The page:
Dubbing the defense of “inequitable conduct” (which renders an entire patent unenforceable) a “plague” on the patent system, the Federal Circuit, in its 2011 en banc opinion in Therasense Inc. v. Becton, tightened the legal standards for proving the defense to require clear and convincing evidence that:

  1. An individual associated with the prosecution of a patent application made an affirmative misrepresentation of a material fact, failed to disclose material information or submitted false material information to the patent office
  2. The individual did so with a specific intent to deceive the patent examiner into granting the patent.

The court held that the materiality of the information must be “but for” —i.e., had the information been disclosed, the patent would not have been allowed. After Therasense, some in the patent community proclaimed that the demise of the defense was inevitable.

And, to be sure, there has been a general decline in the prevalence and success of inequitable conduct defenses since the decision. The district courts also have increasingly been willing to grant motions to dismiss or strike inequitable conduct defenses at the pleadings stage.

Yet, despite the overall decline of inequitable conduct, some courts have still upheld the defense, leaving a bitter reminder that the doctrine tenaciously clings to life.

For example, as recently as July 18, Judge Kronstadt of the Central District of California, following a bench trial, accepted the defense and held the patent unenforceable. The court’s decision highlights some of the landmines that still exist for inequitable conduct defenses that survive the pleadings stage.

The court’s ruling is particularly troubling from a patent owner’s perspective because certain claims of the patent had already been found invalid and not infringed. On this point, the court explained that “[t]he question of inequitable conduct in the procurement of the patent is relevant even after a patent is found invalid, because it bears on the question whether the case is ‘exceptional’ for purposes of attorney fees under 35 U.S.C. § 285.” 

The court then ordered the defendant to submit an application for the portion of its attorney fees that related to the alleged misconduct during patent prosecution. For defendants that are hesitant to plead inequitable conduct post-Therasense, the chance to succeed on an exceptional case claim and the court’s invitation to the defendant to apply for attorney fees as a result of inequitable conduct is just the type of motivation that could encourage more defendants to take on the uphill battle of this defense.

The Laube decision also demonstrates the continued importance of witness performance in connection with responding to an inequitable conduct defense. The court focused much of its analysis on the testimony provided by the inventor, critiquing both the substance and the believability of that testimony. The court concluded, “based on the content of Laube’s testimony as well as his demeanor and the tone and manner in which it was presented,” that “Laube deliberately withheld the [undisclosed prior art] from [the prosecuting attorney.]”  As to materiality, the court found that the undisclosed prior art demonstrated the very feature that Laube had argued was missing from the prior art, and that it was this missing feature that led the examiner to allow the claims of the asserted patent.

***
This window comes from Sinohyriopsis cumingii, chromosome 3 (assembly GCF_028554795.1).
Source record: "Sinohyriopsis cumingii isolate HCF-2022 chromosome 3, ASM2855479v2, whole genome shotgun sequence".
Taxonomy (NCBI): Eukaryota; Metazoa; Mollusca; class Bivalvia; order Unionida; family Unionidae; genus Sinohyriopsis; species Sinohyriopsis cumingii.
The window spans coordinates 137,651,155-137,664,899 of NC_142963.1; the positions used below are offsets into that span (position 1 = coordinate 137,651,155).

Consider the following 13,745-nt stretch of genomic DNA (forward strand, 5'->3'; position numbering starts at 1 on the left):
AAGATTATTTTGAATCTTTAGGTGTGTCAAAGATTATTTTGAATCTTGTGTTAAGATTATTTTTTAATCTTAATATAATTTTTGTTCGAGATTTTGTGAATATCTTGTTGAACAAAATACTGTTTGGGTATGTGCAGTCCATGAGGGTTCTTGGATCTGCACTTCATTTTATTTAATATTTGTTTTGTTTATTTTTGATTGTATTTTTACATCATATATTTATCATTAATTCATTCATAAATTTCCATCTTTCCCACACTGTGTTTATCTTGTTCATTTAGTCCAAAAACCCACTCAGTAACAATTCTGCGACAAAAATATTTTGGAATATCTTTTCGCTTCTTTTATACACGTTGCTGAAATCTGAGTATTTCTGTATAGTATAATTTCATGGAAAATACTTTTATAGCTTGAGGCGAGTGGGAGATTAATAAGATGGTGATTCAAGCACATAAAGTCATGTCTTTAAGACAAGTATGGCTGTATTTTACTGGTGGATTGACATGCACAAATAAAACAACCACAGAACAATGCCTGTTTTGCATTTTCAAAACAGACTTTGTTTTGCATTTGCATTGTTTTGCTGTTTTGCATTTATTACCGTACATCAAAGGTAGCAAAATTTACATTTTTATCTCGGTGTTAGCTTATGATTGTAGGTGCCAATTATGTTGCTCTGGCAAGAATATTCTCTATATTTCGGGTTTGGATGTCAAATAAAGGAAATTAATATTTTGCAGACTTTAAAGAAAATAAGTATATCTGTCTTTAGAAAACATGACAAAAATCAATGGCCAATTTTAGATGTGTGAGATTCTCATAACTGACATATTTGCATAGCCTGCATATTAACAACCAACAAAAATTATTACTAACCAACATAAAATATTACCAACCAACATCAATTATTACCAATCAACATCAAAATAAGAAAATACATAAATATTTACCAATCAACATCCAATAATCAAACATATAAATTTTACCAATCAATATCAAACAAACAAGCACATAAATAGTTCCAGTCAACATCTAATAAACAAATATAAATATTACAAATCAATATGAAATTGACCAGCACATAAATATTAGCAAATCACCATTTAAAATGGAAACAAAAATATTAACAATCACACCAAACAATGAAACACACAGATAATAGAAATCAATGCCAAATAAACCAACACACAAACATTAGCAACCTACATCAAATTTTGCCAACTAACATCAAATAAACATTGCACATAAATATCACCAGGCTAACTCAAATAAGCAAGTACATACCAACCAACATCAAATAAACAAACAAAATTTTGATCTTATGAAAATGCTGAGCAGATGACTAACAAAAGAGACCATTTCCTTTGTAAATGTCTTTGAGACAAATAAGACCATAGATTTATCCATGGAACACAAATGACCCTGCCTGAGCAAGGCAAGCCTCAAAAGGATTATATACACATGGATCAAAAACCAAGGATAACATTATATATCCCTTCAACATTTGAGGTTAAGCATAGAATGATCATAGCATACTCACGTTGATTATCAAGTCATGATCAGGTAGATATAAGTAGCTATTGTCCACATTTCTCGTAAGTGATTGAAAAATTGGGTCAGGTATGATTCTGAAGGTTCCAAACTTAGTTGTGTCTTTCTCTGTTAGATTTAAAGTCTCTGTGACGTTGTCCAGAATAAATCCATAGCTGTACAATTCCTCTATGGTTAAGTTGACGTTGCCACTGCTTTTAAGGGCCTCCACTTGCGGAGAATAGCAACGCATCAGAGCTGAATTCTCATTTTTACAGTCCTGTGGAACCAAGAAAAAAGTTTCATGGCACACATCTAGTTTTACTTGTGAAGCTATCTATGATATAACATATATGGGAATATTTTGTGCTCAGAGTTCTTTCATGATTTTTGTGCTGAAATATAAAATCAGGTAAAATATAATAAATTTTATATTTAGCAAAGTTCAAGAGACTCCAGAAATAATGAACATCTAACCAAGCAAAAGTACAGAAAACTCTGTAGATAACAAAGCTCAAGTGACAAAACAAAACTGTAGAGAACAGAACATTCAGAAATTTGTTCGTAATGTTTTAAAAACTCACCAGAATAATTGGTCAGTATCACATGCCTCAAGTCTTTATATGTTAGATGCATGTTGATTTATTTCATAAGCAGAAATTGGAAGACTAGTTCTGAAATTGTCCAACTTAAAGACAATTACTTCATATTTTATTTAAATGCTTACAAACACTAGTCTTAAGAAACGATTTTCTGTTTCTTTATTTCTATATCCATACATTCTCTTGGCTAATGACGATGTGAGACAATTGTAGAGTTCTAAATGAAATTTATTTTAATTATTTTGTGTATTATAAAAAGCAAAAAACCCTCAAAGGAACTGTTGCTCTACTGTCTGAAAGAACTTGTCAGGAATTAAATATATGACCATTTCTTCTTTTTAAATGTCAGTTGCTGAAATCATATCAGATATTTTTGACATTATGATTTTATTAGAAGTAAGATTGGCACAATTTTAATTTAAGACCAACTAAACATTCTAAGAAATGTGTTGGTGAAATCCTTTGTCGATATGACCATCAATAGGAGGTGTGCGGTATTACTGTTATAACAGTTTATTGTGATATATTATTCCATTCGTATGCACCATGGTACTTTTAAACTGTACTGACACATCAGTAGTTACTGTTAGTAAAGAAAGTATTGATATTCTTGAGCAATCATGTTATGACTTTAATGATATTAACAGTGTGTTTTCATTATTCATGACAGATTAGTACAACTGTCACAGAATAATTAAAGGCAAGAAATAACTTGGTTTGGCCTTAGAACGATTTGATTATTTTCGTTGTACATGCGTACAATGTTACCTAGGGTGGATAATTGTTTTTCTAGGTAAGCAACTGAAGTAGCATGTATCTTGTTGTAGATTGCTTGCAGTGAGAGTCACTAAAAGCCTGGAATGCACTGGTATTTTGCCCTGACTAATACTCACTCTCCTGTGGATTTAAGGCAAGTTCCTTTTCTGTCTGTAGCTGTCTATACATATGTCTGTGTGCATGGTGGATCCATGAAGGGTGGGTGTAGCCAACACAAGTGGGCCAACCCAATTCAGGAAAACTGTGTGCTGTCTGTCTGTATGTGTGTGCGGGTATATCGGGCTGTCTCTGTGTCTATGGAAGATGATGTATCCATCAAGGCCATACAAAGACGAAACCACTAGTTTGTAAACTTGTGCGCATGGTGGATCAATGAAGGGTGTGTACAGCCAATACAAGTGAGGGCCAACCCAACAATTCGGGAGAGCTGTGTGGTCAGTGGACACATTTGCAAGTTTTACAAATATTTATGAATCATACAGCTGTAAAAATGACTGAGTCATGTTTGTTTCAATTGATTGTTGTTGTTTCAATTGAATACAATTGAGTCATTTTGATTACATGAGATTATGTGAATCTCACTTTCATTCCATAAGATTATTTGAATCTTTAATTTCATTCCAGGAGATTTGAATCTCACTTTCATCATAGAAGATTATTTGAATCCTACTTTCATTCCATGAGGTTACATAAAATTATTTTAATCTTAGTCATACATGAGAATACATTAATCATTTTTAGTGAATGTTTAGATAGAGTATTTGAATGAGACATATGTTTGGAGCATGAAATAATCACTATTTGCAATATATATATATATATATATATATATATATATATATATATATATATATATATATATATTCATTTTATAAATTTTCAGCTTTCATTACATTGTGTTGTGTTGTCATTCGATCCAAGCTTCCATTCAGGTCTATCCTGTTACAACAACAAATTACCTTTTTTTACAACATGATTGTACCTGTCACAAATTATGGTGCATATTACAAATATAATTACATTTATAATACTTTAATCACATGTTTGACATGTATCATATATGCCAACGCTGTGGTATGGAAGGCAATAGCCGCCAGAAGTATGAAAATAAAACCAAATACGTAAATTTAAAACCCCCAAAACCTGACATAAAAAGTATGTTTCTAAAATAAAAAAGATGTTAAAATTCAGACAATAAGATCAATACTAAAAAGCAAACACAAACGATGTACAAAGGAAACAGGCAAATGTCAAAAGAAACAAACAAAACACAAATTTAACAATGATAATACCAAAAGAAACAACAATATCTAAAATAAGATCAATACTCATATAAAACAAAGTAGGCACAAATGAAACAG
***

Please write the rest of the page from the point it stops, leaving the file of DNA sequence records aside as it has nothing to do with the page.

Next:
Inequitable conduct has also gotten the attention of the Supreme Court, where there is currently a petition for certiorari pending in Sony Computer Entm’t Am. LLC v. 1st Media, LLC. The question presented is whether the Federal Circuit erred in “restricting district courts’ equitable discretion in evaluating unenforceability,” with the Petitioner complaining that the current test is too “rigid.” The Supreme Court has invited the Solicitor General to file a brief expressing the views of the U.S., so this case remains one to watch.

The bottom line is that the defense of inequitable conduct, while significantly restricted, remains very much a reality. Patentees should continue to consider the potential for this defense both in pre-litigation diligence and as litigation unfolds. In this way, the patentee can avoid the situation where a surprised witness makes unfortunate or even incorrect statements during deposition that are difficult to explain later, or raise credibility problems when the witness does try to explain. For accused infringers, the defense remains in their armamentarium to be launched in appropriate circumstances. Given the strict legal standards, however, to be successful the accused infringer will need to build the defense carefully and persuasively.